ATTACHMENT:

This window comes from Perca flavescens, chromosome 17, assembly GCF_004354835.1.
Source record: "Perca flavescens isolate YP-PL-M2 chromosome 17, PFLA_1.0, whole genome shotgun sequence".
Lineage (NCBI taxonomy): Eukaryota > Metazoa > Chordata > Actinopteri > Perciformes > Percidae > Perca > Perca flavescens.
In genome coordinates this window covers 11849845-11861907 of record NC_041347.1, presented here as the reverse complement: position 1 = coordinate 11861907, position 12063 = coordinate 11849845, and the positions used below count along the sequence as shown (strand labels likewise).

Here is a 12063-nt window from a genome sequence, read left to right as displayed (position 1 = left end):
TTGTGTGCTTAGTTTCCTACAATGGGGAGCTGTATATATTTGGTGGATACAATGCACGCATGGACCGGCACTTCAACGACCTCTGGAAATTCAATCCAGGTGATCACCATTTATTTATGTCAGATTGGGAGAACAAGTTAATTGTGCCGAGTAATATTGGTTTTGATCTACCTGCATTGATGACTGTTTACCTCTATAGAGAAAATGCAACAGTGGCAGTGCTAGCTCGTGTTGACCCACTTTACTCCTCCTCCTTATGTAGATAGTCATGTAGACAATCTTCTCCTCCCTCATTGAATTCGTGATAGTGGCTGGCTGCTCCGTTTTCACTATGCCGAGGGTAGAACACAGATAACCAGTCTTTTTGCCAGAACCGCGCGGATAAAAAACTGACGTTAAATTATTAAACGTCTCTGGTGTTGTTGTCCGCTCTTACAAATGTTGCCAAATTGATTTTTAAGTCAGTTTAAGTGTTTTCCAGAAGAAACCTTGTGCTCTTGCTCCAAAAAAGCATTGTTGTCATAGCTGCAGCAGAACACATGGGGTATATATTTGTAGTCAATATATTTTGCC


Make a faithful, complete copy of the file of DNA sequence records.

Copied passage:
This window comes from Perca flavescens, chromosome 17, assembly GCF_004354835.1.
Source record: "Perca flavescens isolate YP-PL-M2 chromosome 17, PFLA_1.0, whole genome shotgun sequence".
Lineage (NCBI taxonomy): Eukaryota > Metazoa > Chordata > Actinopteri > Perciformes > Percidae > Perca > Perca flavescens.
In genome coordinates this window covers 11849845-11861907 of record NC_041347.1, presented here as the reverse complement: position 1 = coordinate 11861907, position 12063 = coordinate 11849845, and the positions used below count along the sequence as shown (strand labels likewise).

Here is a 12063-nt window from a genome sequence, read left to right as displayed (position 1 = left end):
TTGTGTGCTTAGTTTCCTACAATGGGGAGCTGTATATATTTGGTGGATACAATGCACGCATGGACCGGCACTTCAACGACCTCTGGAAATTCAATCCAGGTGATCACCATTTATTTATGTCAGATTGGGAGAACAAGTTAATTGTGCCGAGTAATATTGGTTTTGATCTACCTGCATTGATGACTGTTTACCTCTATAGAGAAAATGCAACAGTGGCAGTGCTAGCTCGTGTTGACCCACTTTACTCCTCCTCCTTATGTAGATAGTCATGTAGACAATCTTCTCCTCCCTCATTGAATTCGTGATAGTGGCTGGCTGCTCCGTTTTCACTATGCCGAGGGTAGAACACAGATAACCAGTCTTTTTGCCAGAACCGCGCGGATAAAAAACTGACGTTAAATTATTAAACGTCTCTGGTGTTGTTGTCCGCTCTTACAAATGTTGCCAAATTGATTTTTAAGTCAGTTTAAGTGTTTTCCAGAAGAAACCTTGTGCTCTTGCTCCAAAAAAGCATTGTTGTCATAGCTGCAGCAGAACACATGGGGTATATATTTGTAGTCAATATATTTTGCC